Some will say you get faster using mechanical tools, well perhaps. If the tools are running correctly. Yes that means you have to clean them up with water(and soap and warm water if that helps). Maybe some 3:1 oil where it helps. I like the oil on the rubber pieces, but anywhere friction occurs is helpful.

If you don’t clean your tools and just keep them in a bucket of water or whatever. And if you drop them or let them get dirty and don’t take care of them and they stop running correctly, then you might have to start skimming stuff out by hand.

Unless you can get them maintained which means maybe you can do some fixing yourself or hire it out. Right now I send major fixes to Al’s Taping Tools in Minnesota. Minor stuff I take to Russ Root(please live long Russ!). I also know how to do really minor stuff myself, but don’t really care to.

My main job is to notice a tool ain’t running correctly and then get it fixed. If you don’t notice something isn’t up to par, the job could turn out bad or maybe you’re spending way too much on labor to help correct what the tool isn’t performing correctly. Or worse, maybe safety could be a problem i.e extension chord needs fixing and shorts out causing a fire.

That’s a whole another subject. Breaker sizes(including breaker box limits), wire size and length, machine draw power. If chords aren’t the right size they can start on fire. If the ground is not grounded at both ends, then you have no overflow. That could cause problems. Overflow you could compare electricity to water. Think of water like if water is getting too high in a bathtub. You know the overflow every tub & sink has. If the water level gets too high it starts draining out. Same thing with a ground. Well I’m not an electrician, so better to re ask these questions to those Pro’s.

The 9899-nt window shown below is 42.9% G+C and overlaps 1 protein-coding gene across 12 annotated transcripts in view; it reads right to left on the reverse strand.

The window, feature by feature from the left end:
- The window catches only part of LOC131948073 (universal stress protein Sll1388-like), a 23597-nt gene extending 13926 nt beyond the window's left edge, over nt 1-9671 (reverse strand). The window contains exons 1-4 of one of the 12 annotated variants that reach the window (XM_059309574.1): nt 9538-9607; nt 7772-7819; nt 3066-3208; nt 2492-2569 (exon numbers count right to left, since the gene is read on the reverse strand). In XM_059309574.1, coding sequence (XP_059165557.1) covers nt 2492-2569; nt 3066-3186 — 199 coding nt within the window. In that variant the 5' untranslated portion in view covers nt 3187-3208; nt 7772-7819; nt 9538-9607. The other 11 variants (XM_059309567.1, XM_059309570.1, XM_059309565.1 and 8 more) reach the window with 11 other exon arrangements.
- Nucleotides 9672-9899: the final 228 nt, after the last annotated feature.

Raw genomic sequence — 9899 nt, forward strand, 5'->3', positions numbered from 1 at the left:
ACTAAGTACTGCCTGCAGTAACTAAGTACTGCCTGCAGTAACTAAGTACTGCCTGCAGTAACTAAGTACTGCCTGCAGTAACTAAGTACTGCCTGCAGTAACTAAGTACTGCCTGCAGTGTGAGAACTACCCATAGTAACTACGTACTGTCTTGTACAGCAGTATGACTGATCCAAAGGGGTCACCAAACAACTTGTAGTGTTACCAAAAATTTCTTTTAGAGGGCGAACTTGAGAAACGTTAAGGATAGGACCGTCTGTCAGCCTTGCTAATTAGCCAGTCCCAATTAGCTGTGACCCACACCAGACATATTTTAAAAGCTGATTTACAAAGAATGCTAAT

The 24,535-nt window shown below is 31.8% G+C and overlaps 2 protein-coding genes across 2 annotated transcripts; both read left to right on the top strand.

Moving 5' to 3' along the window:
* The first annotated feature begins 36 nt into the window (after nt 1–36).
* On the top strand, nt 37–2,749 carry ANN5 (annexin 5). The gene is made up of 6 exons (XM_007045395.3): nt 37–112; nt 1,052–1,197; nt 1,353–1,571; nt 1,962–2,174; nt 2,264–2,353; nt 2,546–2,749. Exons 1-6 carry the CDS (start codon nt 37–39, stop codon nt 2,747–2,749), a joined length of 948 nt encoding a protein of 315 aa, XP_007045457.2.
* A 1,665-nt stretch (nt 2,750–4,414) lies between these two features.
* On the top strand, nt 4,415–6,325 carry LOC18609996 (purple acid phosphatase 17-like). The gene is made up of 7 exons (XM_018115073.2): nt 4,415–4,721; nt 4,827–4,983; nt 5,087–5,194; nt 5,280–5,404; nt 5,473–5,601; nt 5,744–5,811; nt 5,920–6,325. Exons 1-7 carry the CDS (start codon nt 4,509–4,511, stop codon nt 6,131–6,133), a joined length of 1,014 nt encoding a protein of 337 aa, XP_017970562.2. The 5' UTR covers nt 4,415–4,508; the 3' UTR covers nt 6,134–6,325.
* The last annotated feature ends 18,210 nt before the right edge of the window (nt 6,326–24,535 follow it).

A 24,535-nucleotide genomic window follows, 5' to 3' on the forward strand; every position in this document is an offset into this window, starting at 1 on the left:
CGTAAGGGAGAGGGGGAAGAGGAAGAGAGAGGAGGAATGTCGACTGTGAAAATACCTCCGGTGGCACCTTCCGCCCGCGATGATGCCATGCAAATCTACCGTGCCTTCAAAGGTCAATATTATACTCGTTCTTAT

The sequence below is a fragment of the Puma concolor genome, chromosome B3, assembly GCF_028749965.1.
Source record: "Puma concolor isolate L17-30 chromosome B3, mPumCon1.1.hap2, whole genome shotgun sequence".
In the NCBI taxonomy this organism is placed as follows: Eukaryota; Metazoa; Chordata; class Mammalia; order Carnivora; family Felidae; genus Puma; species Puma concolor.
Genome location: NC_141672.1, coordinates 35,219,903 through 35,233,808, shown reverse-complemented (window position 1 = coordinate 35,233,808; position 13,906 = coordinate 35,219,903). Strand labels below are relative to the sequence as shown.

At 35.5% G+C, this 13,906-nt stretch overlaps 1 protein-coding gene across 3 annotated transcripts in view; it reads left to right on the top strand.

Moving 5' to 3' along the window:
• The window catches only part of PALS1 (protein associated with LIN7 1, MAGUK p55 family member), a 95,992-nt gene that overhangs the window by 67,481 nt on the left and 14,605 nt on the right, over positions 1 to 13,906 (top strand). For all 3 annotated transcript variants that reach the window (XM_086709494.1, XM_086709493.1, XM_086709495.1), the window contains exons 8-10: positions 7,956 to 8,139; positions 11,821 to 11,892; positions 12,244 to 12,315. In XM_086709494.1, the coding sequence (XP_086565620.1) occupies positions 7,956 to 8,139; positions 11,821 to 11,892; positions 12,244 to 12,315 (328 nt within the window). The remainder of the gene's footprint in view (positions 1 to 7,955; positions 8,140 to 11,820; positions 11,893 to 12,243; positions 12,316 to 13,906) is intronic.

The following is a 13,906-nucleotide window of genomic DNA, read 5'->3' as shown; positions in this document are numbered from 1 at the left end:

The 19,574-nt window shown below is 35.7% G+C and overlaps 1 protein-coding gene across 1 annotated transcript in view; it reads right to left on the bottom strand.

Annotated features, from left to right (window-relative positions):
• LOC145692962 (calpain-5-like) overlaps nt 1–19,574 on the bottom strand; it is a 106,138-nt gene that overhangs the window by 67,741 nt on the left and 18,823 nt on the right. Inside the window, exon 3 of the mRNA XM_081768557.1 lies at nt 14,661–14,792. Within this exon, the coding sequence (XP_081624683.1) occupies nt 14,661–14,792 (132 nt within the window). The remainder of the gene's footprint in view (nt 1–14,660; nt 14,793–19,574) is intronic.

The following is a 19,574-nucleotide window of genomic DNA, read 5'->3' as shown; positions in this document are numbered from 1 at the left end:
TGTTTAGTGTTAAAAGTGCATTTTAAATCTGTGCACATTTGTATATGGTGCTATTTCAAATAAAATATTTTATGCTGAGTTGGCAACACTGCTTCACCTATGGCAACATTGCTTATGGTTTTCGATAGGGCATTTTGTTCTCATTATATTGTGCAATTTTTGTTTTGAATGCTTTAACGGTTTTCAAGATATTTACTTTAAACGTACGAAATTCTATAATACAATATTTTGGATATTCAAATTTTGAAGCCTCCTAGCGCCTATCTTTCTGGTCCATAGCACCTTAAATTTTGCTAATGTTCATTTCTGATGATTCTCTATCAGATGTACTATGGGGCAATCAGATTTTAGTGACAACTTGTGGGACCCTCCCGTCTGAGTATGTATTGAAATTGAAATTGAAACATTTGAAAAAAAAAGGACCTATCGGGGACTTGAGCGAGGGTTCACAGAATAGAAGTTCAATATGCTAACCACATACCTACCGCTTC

Just know there is a ground wire there for a reason and that you MAY have problems if you don’t use it. Doesn’t mean that you WILL have problems if you don’t.

And that is another subject for another blog post.

Back to the tools… I like using a banjo and mechanical tools. That is where I’m at now and have been for years. And don’t see changing any time soon. In fact I haven’t run a banjo in a LONG time, I have helpers that do that for me now.

We are professional painting contractor and drywalling contractor in the Eau Claire and Chippewa Falls area. If you are ever in the Chippewa Valley, look me up. I will be glad to meet with you and or discuss with you any question or concern you may have in any area of my expertise.

Lemme give a shout out to Tim Brownell Painting as well, as Tim gave me a big boost in my early yeas through Skill Tech, aka Trillium (who Skill Tech sold out to). As I understand Tim is doing mainly commercial work now a days & is always a pleasure to chat with.

Tim knows how to have fun, a positive attitude and is a fair man and knows how to get things done. He is a bit of a chameleon as most really successful people are.

5 Required Tools Every Professional Drywall Contractor Must Have

  1. Utility knife – for cutting out loose paper
  2. 6 inch taping knife – for prefill and spotting screws/fasteners)
  3. Pan or hawk – to hold mud
  4. Larger taping knives or trowels – 10 inch, 12, inch, 14 inch
  5. Stilts

3 Bonus Recommended Tools

  1. Banjo – to string tape (also puts mud on the tape for you)
  2. Angle Roller – to set tape in angle (use after stringing tape with banjo)
  3. Air compressor with hopper – to spray texture